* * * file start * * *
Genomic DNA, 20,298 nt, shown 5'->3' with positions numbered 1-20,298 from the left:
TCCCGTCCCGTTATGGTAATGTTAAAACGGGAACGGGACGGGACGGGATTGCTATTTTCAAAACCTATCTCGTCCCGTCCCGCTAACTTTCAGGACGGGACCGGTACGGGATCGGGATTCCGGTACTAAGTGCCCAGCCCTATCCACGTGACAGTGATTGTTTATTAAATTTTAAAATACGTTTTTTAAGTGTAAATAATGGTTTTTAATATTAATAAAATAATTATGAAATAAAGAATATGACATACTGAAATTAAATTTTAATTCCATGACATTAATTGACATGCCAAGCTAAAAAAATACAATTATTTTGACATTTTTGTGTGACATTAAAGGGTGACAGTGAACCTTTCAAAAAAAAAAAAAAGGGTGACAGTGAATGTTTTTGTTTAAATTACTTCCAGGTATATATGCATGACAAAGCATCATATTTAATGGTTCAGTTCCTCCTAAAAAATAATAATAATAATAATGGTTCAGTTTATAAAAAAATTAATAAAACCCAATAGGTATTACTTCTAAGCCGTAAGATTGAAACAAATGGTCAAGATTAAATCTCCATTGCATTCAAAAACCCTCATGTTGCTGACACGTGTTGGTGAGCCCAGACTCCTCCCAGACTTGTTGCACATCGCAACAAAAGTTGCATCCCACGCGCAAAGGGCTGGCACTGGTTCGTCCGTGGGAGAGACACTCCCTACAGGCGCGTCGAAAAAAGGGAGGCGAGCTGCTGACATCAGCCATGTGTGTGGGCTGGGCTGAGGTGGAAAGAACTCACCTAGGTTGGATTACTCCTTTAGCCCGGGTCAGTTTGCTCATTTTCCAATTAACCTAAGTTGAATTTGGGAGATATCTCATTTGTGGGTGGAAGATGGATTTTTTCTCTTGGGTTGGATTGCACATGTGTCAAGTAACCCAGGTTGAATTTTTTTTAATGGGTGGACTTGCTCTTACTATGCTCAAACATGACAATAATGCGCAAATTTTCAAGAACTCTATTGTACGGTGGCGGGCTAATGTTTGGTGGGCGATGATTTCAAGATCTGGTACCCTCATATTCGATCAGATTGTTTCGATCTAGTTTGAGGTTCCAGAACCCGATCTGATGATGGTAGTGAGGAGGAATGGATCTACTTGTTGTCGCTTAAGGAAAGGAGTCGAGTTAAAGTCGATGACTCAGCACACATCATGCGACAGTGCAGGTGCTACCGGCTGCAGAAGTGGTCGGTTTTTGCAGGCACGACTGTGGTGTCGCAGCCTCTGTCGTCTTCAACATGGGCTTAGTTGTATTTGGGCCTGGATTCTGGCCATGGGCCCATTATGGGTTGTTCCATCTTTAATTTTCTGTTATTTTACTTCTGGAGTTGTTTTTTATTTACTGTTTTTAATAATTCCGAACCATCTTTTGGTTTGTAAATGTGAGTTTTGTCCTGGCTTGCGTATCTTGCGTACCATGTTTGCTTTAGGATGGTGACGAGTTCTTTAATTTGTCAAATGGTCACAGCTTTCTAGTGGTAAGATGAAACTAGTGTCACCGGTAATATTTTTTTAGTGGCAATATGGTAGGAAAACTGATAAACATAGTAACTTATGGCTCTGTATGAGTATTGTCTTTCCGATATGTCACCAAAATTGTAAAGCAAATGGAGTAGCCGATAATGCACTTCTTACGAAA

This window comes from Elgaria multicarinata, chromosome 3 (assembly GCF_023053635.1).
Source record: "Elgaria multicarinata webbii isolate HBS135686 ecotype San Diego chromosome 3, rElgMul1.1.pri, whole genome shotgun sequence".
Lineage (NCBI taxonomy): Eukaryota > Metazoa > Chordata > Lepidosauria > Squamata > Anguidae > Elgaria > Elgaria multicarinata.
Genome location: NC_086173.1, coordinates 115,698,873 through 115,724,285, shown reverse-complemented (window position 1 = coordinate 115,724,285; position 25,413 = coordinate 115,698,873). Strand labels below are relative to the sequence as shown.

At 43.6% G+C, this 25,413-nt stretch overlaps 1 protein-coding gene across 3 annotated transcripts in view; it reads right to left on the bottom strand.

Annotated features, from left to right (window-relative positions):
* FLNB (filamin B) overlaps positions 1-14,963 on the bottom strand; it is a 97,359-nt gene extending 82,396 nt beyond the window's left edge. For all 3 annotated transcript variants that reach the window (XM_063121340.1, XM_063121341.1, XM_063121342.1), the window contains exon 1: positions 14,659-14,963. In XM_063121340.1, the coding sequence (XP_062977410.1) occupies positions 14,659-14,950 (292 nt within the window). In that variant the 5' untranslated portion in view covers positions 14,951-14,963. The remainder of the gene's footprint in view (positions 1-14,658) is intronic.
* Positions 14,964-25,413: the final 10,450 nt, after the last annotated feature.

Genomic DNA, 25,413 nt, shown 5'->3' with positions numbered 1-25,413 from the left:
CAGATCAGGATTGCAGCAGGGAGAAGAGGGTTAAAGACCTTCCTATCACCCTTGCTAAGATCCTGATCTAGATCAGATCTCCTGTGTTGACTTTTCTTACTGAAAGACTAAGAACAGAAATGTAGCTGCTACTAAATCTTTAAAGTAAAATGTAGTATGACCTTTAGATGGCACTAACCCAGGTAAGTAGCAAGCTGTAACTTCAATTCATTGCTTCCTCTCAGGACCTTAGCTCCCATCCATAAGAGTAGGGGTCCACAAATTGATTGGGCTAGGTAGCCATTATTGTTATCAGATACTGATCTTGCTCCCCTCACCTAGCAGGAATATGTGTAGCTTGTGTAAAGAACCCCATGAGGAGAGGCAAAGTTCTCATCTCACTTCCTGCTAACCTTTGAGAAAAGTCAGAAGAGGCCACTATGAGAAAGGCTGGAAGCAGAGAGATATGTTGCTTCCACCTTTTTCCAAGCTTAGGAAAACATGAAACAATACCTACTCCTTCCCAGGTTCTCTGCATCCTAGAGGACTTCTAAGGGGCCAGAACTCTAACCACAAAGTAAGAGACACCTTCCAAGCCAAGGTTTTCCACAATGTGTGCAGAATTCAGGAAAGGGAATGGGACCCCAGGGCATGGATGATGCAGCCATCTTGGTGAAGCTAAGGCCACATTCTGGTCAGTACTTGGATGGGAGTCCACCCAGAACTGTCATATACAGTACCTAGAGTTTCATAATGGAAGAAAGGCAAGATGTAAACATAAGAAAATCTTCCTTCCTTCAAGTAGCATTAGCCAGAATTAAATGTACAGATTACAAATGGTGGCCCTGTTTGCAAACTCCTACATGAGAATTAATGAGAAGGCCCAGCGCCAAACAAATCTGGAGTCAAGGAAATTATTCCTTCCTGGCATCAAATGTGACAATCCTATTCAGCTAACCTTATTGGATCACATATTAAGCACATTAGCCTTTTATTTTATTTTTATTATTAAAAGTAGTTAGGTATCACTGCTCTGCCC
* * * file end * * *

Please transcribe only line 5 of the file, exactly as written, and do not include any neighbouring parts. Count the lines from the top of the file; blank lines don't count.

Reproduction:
Lineage (NCBI taxonomy): Eukaryota > Metazoa > Chordata > Lepidosauria > Squamata > Anguidae > Elgaria > Elgaria multicarinata.